"In both your cases you need distance information "
You are right, if the case, you may enter the values manually. If you take the picture you know the distances. Additionally, some cameras already record the distance and the deep of field as well as the focused zones. They are is my starting point.
" already don’ throw away that data"
I suggest to do this:
- Open a photo with any of the programs that you mentioned.
- Increase / decrease the exposition, you may use the “exposition control” or the “tone curve”, etc.
You will see that you lost contrast.
Now do the same with a mirror less camera (DSLRs are not WYSIWIYG).
- Point to an object.
- Increase / decrease the exposition.
You will see that the shadows change (not the contrast).
For me, the SW from exercise (A) is wrong because they do not work as the reality does. They neither use the dynamic range, they just do a gamma correction (or something like this). This may be a heritage from the past, when PCs have only 4bits per channel, but now we have 16bits per channel or more. Currently only ACDSee’s Light EQ processes the exposition “well”, but, as shown here, most people do not understand this brilliant invention.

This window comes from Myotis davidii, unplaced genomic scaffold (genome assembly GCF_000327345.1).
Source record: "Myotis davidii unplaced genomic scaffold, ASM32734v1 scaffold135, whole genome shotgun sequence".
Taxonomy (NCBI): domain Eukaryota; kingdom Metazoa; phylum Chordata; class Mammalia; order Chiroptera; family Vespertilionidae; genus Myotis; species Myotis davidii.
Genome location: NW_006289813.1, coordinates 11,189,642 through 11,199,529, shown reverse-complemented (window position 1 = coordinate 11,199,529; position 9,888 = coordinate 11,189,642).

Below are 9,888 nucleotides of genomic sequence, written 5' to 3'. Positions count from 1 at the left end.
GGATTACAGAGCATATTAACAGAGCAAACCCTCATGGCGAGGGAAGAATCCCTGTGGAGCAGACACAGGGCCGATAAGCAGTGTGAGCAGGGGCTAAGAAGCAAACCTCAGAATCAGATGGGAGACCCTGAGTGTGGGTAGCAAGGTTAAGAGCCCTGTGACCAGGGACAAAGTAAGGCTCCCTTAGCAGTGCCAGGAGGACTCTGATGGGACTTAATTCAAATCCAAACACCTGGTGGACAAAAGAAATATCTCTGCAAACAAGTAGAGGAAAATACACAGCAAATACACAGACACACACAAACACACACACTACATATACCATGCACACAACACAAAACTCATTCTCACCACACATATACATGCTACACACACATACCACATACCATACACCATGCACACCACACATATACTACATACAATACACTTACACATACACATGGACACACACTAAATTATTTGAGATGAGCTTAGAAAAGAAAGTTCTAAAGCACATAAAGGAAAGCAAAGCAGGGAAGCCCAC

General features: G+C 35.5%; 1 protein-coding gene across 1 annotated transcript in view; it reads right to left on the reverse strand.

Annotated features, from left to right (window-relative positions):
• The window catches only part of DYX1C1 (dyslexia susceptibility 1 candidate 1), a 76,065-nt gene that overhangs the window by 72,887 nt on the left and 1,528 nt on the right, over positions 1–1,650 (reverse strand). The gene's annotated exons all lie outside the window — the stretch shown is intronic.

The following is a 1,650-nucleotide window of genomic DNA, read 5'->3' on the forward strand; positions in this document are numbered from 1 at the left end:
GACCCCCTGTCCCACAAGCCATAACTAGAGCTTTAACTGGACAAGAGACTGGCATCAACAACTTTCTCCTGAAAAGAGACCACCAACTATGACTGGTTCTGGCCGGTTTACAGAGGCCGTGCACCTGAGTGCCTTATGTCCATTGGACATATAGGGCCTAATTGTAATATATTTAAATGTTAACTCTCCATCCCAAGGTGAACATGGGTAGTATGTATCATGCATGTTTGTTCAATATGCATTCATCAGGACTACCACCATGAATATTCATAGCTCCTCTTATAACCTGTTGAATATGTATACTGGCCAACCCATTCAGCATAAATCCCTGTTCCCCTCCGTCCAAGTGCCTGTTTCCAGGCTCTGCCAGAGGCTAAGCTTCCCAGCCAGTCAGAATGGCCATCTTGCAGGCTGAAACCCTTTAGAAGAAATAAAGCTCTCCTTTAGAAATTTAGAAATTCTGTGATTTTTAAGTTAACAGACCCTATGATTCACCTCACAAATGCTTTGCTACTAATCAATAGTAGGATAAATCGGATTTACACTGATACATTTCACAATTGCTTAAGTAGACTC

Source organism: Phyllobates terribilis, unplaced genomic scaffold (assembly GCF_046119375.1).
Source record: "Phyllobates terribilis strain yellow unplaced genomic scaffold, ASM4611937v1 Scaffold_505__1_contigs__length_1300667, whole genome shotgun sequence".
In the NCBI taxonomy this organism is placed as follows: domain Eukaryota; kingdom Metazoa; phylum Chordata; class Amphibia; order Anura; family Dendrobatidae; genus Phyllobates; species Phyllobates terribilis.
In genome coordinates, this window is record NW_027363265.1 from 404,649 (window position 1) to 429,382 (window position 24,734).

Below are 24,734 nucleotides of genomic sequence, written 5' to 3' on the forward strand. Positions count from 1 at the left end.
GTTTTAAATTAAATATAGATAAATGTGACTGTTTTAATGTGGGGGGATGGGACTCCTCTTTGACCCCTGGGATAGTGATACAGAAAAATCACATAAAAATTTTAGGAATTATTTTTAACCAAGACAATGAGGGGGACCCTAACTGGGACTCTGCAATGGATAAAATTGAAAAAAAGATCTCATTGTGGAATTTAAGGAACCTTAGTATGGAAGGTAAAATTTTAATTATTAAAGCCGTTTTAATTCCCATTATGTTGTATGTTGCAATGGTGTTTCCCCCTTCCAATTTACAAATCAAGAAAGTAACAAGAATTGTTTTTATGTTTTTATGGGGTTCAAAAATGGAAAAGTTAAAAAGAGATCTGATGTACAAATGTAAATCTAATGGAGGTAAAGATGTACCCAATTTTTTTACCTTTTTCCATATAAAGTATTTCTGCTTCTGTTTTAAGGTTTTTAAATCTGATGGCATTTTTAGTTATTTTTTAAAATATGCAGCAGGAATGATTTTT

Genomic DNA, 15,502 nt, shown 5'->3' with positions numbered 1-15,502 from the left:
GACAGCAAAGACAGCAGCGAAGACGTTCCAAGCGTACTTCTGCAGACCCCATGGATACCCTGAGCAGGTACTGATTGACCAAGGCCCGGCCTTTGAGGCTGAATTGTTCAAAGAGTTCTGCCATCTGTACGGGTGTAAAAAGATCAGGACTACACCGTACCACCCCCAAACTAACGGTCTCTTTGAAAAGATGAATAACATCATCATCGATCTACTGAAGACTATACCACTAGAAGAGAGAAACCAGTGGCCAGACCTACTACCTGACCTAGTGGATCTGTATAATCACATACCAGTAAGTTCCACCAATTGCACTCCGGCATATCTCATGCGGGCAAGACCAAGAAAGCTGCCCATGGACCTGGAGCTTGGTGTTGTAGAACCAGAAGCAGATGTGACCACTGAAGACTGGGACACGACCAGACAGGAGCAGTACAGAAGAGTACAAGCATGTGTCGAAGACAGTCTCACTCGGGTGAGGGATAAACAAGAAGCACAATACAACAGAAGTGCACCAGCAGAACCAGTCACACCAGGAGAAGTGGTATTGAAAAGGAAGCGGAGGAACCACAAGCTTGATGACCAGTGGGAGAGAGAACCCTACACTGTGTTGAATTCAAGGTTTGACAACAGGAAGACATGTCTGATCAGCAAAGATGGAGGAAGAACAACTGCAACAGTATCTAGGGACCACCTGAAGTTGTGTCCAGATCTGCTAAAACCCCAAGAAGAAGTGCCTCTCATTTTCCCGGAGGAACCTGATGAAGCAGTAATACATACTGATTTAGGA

This post brings me to the main topic, the Exposition Zones, the final conclusion was DT can not do this because it needs to “evolve” its exposition/tone curve management first. I guess it is easier to create a new program supported by camera brand than change the DT’s core and explain their long time users what happened.
I also said the Exposition Zones would be the “easy” feature, the “Focus Equalizer” is something indeed complex, but I invite to take a look to Affinity’s Focus Merge feature (Here is a video https://www.youtube.com/watch?v=ohtMNDYCxH8), and who Fujifilm X T-20 manages distances and focus (https://www.youtube.com/watch?v=YaOytMS7Khg).